A while back I announced that, after several months of eating gluten free, I had fallen off the wagon. I decided then to avoid gluten completely through the end of 2013. So, after about eight weeks of going gluten free (for the second time around), here are my observations:
- Immediately after cutting gluten out of my diet I noticed an increase in energy.
- I also noticed that my constipation was no longer an issue.
- Right off the bat, I felt a little less bloated, although that bloated feeling has returned now that I’m into my second trimester.
Here is what I noticed several weeks into the challenge:
- I found myself craving (and eating) carbs that were gluten free, but unhealthy. I don’t know whether to chalk this up to pregnancy cravings or sugar cravings related to the changes in my diet that resulted after I cut out gluten.
- When I would eat gluten free, unhealthy carbs, I felt an immediate dip in energy (duh).
- I found myself eating more carbohydrates than I did when I was actually eating gluten, which, in a lot of ways, defeated the purpose of avoiding gluten.
So, a little over a year after being diagnosed with PCOS, and trying all kinds of dietary changes, here are my thoughts about PCOS, weight gain, and food:
Only months prior to moving to Georgia and being diagnosed with PCOS, I was at my “happy” weight. I was listening to my body, eating the foods I wanted to eat when I was hungry for them, not even thinking about food when I wasn’t hungry, and not struggling with a myriad of tummy troubles, not struggling with energy highs and lows, and feeling great.
So why the sudden weight gain? I have a hard time blaming it all on PCOS since, as far as I know, I’ve displayed other PCOS symptoms for years and years. But a few of other things came with my PCOS diagnosis too, and I think they all play a part in the weight gain that followed:
- Depression- The move to Georgia was really difficult for me. I felt isolated from family and friends, and felt as though I were battling infertility alone. It took us a long time to find a church, and since I was working from home, I had very few opportunities to meet people and make friends. If I had not been trying to get pregnant, I probably could have benefited from anti-depressants or something.
- Focus on Food- Prior to being diagnosed with PCOS, the foods I ate were of little consequence to me. I realize now that what we choose to put into our bodies is significant, but before being diagnosed with PCOS, I ate with an “everything in moderation” attitude that I think was quite healthy. Any freedom I had with food was lost when I was diagnosed with and began researching PCOS. And suddenly, I found myself obsessed with food: obsessed with what, how, and when to eat. Obsessed with what not to eat. And usually, when someone is obsessed with something, they just want more of it. So the more I focused on food, regardless of good intentions , the more I ate it… whether I was truly hungry or not. This had never in my life been an issue until after my PCOS diagnosis.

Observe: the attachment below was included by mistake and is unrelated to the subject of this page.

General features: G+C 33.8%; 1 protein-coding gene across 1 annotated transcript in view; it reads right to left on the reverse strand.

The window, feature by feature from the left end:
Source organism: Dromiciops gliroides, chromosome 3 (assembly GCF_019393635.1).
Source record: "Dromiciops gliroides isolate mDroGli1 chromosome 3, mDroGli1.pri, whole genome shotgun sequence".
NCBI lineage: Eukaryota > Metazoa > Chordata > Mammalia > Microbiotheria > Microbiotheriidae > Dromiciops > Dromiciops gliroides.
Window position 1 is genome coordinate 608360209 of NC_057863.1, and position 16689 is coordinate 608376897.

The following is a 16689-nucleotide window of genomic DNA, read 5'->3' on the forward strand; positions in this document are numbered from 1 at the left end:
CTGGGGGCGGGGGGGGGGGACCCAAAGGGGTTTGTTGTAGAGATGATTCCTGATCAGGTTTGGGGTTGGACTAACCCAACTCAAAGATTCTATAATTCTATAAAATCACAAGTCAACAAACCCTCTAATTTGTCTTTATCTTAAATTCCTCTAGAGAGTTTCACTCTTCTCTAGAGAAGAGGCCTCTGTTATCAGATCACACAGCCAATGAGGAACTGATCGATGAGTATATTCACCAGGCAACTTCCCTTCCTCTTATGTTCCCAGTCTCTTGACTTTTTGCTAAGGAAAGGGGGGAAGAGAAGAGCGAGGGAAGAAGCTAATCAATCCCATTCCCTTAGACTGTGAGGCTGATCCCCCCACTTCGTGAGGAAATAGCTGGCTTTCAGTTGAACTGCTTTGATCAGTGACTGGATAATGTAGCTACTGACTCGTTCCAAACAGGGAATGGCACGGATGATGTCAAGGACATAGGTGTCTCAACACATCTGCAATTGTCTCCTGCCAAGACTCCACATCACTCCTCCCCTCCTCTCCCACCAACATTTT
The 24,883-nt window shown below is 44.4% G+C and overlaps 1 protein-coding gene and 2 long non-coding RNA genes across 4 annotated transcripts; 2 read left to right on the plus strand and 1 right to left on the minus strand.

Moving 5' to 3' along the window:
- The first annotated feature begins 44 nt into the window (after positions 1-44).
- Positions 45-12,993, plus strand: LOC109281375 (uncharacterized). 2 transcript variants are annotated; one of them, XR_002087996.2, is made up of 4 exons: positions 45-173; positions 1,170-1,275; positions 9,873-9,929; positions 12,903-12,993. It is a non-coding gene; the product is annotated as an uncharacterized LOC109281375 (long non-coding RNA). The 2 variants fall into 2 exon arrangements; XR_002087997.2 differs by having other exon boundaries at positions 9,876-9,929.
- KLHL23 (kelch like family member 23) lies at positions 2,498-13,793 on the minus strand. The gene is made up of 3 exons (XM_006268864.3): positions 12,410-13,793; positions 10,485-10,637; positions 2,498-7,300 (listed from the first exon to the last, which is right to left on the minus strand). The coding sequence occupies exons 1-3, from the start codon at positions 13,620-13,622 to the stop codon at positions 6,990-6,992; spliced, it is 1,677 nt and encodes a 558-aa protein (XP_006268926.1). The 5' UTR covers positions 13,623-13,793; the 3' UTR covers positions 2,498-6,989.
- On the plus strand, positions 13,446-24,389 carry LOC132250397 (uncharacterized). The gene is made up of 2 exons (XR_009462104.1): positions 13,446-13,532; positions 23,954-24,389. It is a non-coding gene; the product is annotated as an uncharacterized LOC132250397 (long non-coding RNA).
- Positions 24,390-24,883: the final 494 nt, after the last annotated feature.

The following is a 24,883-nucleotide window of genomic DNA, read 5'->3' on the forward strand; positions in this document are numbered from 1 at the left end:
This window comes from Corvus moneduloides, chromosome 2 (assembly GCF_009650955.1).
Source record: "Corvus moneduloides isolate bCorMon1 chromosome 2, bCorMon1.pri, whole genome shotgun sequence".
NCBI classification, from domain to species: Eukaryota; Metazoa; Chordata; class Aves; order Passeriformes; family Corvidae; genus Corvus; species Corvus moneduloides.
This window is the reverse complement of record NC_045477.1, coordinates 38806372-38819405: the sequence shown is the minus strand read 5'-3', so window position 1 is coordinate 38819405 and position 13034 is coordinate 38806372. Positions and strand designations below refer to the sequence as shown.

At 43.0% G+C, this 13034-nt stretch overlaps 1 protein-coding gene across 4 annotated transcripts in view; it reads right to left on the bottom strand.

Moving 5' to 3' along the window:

- Emotional Eating- My extreme focus on food, and how foods impact PCOS, meant that I was thinking about food constantly. So when I was discouraged, depressed, overwhelmed, stressed, or happy, my first thought was that I should eat. Again, this is a type of inner struggle that I’d never faced before. And since it was incredibly embarrassing, I was facing it alone.
The deep depression that I fell into during our first many months of living in Georgia has abated. I still dislike living here, and miss home every day. But I am not depressed. And now that we are finally pregnant, I feel nothing but hopeful and happy.
But the other things? The focus on food, and the emotional eating… Those things are still issues. They are issues of the heart and mind that have already affected my physically. And until I am able to resolve these issues, they will only continue to impact me more and more.
You may be wondering why I’m posting about this topic on New Year’s, when others are posting about their goals for the 2014, inspirations for the new year, etc., etc.
These issues really need to be addressed before I can come to terms with food and with my body. These issues have to be resolved before I can raise a daughter who views food in a healthy way, and who views herself in a healthy way.
So somehow, some way, one of my big goals for the New Year is to learn to be at peace with the foods I am eating, and with the body I am living in. I don’t know if this means I should avoid gluten and/or dairy, if I should focus on a low-carb lifestyle, if I should eat the way I did before my PCOS diagnosis, or eat the way that the dietitian recommended I eat. I want my family to eat well and to eat wisely, but I also want my family to feel freedom regarding food. I do not want them to feel in bondage to it the way I have for the past year or more.
I have other goals for 2014 as well. You can read those here.
I would love to hear what some of your goals and hopes are for the New Year!